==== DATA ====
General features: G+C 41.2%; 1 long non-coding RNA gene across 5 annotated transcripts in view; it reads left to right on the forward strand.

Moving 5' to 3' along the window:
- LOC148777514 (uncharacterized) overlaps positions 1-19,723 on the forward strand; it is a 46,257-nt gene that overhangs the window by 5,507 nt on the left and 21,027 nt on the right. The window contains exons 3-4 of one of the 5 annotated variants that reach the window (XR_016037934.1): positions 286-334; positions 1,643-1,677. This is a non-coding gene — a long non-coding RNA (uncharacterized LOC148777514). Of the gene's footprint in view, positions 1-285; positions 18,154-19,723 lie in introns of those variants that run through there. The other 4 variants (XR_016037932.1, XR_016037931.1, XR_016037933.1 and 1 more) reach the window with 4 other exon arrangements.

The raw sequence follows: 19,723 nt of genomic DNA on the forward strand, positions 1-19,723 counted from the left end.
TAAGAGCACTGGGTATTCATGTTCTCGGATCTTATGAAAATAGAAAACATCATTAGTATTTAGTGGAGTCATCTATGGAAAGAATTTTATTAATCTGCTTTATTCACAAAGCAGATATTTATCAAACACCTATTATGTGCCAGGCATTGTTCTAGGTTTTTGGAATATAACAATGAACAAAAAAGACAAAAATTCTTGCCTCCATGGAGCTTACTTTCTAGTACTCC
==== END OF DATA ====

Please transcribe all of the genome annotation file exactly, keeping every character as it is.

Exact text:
General features: G+C 41.2%; 1 long non-coding RNA gene across 5 annotated transcripts in view; it reads left to right on the forward strand.

Moving 5' to 3' along the window:
- LOC148777514 (uncharacterized) overlaps positions 1-19,723 on the forward strand; it is a 46,257-nt gene that overhangs the window by 5,507 nt on the left and 21,027 nt on the right. The window contains exons 3-4 of one of the 5 annotated variants that reach the window (XR_016037934.1): positions 286-334; positions 1,643-1,677. This is a non-coding gene — a long non-coding RNA (uncharacterized LOC148777514). Of the gene's footprint in view, positions 1-285; positions 18,154-19,723 lie in introns of those variants that run through there. The other 4 variants (XR_016037932.1, XR_016037931.1, XR_016037933.1 and 1 more) reach the window with 4 other exon arrangements.

The raw sequence follows: 19,723 nt of genomic DNA on the forward strand, positions 1-19,723 counted from the left end.
TAAGAGCACTGGGTATTCATGTTCTCGGATCTTATGAAAATAGAAAACATCATTAGTATTTAGTGGAGTCATCTATGGAAAGAATTTTATTAATCTGCTTTATTCACAAAGCAGATATTTATCAAACACCTATTATGTGCCAGGCATTGTTCTAGGTTTTTGGAATATAACAATGAACAAAAAAGACAAAAATTCTTGCCTCCATGGAGCTTACTTTCTAGTACTCC